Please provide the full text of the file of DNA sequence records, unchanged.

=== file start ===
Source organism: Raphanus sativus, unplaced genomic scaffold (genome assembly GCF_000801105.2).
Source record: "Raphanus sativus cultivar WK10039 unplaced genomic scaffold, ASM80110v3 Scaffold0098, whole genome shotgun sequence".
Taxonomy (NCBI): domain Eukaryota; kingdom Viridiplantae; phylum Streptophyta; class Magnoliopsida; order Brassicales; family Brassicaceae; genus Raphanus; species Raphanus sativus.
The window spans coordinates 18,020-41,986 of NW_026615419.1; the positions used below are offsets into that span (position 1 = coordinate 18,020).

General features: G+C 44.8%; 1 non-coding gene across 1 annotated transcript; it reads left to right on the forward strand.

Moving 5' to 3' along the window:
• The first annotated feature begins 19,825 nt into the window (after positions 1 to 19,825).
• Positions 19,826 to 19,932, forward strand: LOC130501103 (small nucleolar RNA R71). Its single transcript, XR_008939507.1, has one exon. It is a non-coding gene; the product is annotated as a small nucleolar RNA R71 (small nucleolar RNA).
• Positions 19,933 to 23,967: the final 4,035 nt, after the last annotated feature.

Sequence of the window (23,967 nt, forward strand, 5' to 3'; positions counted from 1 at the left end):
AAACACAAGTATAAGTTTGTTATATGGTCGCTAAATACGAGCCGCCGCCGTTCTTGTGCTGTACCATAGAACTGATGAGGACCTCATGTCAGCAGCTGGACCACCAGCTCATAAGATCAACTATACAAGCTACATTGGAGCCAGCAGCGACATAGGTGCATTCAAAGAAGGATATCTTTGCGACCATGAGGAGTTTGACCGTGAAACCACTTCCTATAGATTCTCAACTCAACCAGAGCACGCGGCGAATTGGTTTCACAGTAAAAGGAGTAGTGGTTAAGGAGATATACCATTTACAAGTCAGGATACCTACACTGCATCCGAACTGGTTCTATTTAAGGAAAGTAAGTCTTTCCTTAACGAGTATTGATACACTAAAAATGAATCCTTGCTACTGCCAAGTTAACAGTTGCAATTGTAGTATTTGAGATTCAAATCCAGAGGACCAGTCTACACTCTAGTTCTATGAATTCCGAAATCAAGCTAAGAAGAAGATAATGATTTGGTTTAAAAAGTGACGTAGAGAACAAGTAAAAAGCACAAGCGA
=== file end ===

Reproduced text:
Source organism: Raphanus sativus, unplaced genomic scaffold (genome assembly GCF_000801105.2).
Source record: "Raphanus sativus cultivar WK10039 unplaced genomic scaffold, ASM80110v3 Scaffold0098, whole genome shotgun sequence".
Taxonomy (NCBI): domain Eukaryota; kingdom Viridiplantae; phylum Streptophyta; class Magnoliopsida; order Brassicales; family Brassicaceae; genus Raphanus; species Raphanus sativus.
The window spans coordinates 18,020-41,986 of NW_026615419.1; the positions used below are offsets into that span (position 1 = coordinate 18,020).

General features: G+C 44.8%; 1 non-coding gene across 1 annotated transcript; it reads left to right on the forward strand.

Moving 5' to 3' along the window:
• The first annotated feature begins 19,825 nt into the window (after positions 1 to 19,825).
• Positions 19,826 to 19,932, forward strand: LOC130501103 (small nucleolar RNA R71). Its single transcript, XR_008939507.1, has one exon. It is a non-coding gene; the product is annotated as a small nucleolar RNA R71 (small nucleolar RNA).
• Positions 19,933 to 23,967: the final 4,035 nt, after the last annotated feature.

Sequence of the window (23,967 nt, forward strand, 5' to 3'; positions counted from 1 at the left end):
AAACACAAGTATAAGTTTGTTATATGGTCGCTAAATACGAGCCGCCGCCGTTCTTGTGCTGTACCATAGAACTGATGAGGACCTCATGTCAGCAGCTGGACCACCAGCTCATAAGATCAACTATACAAGCTACATTGGAGCCAGCAGCGACATAGGTGCATTCAAAGAAGGATATCTTTGCGACCATGAGGAGTTTGACCGTGAAACCACTTCCTATAGATTCTCAACTCAACCAGAGCACGCGGCGAATTGGTTTCACAGTAAAAGGAGTAGTGGTTAAGGAGATATACCATTTACAAGTCAGGATACCTACACTGCATCCGAACTGGTTCTATTTAAGGAAAGTAAGTCTTTCCTTAACGAGTATTGATACACTAAAAATGAATCCTTGCTACTGCCAAGTTAACAGTTGCAATTGTAGTATTTGAGATTCAAATCCAGAGGACCAGTCTACACTCTAGTTCTATGAATTCCGAAATCAAGCTAAGAAGAAGATAATGATTTGGTTTAAAAAGTGACGTAGAGAACAAGTAAAAAGCACAAGCGA